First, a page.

Denial-of-service got Twitter. Is your network next?

Can distributed denial-of-service attacks take down your network? The answer is yes, unless you plan for the worst.

On Thursday, Twitter was taken down by a denial-of-service attack , while Facebook suffered related problems . And other social/media sites like Gawker and Live Journal were hampered by attacks as well. These attacks illustrate just how crucial network security is in a world where organized cyberattacks can bring down even the most prominent sites.

While the news cycle is quickly headed to the point of diminishing returns (lots of ruminations on DDoS, where the attacks originated, and how it was done), I've yet to see posts on how such attacks can be prevented.

In light of Twitter's susceptibility, preventing networks from similar attacks must be on the minds of many organizations. How would you go about protecting your company?

I asked Joe Habib from WildPackets about it, and he provided three tips for preventing network attacks:

  1. Using a network analysis tool, capture all data in one place. All pertinent network traffic can be aggregated to a single location, rather than scattered across the network. Data is captured in a common data format and does not need to be transferred or translated in any way for analysis.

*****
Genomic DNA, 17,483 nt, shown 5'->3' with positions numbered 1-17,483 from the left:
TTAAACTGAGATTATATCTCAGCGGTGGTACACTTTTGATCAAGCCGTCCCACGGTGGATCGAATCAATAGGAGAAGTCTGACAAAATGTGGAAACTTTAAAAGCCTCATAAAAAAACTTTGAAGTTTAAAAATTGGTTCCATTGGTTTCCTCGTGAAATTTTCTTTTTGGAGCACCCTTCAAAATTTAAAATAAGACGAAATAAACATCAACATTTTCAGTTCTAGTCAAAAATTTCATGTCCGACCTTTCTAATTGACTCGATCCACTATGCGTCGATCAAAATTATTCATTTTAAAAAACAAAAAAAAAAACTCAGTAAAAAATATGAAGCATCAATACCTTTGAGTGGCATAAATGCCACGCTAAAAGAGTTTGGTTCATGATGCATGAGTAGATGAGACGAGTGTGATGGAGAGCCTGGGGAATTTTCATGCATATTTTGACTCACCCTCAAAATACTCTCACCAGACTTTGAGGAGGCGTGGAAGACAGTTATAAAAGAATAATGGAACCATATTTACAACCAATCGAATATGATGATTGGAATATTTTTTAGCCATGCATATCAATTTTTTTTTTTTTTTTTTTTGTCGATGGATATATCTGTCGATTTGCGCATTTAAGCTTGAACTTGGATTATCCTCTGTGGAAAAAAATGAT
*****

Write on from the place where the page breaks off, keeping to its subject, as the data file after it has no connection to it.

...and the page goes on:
2. Set up alerts to isolate questionable behavior and zero in on it. If you see requests for considerable more data being requested than normal, look into the matter. Many network analysis tools today allow you to be notified when thresholds are exceeded. You know the typical or average level, so beware of extending beyond the "norm."
  3. Use network forensics data mining tools to reconstruct the sequence of events that occurred at the time of the attack. This will give you a complete picture. If you were not able to prevent a particular attack this time, you will at least gain crucial information to prevent a similar attack in the future.

The right tools help IT personnel get to the root of the problem. Having the appropriate tools in place and following the correct procedures helps eliminate or mitigate the effects of an attack. At least that's what John Pescatore, a security analyst at research firm Gartner, said was the hard lesson that Twitter has learned. "It basically just shows that Twitter wasn't spending the money to filter out DDoS attacks," he said, according to an article in the Los Angeles Times.

Follow me on Twitter @daveofdoom.

About the author

Dave Rosenberg has more than 15 years of technology and marketing experience that spans from Bell Labs to startup IPOs to open-source and cloud software companies. He is CEO and founder of Nodeable, co-founder of MuleSoft, and managing director for Hardy Way. He is an adviser to DataStax, IT Database, and Puppet Labs.

 

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